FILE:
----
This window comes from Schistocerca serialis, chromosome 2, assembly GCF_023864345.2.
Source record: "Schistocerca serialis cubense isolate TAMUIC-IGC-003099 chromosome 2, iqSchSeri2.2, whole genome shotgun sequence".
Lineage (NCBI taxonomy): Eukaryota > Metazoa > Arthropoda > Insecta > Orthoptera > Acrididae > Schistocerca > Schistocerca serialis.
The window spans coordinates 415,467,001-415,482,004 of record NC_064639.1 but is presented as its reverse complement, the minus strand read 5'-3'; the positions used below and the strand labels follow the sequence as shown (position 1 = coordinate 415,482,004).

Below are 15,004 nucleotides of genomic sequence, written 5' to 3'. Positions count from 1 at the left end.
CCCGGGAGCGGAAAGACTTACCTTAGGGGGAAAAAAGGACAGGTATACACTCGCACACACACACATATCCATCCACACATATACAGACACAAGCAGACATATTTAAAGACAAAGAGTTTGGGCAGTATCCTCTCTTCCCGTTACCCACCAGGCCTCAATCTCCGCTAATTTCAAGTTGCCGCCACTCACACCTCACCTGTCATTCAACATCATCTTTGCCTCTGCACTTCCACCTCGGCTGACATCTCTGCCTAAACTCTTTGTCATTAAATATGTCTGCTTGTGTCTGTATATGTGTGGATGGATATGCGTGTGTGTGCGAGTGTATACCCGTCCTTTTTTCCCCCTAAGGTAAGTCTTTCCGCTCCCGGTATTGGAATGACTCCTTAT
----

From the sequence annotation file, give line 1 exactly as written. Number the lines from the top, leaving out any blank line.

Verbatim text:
This window comes from Schistocerca serialis, chromosome 2, assembly GCF_023864345.2.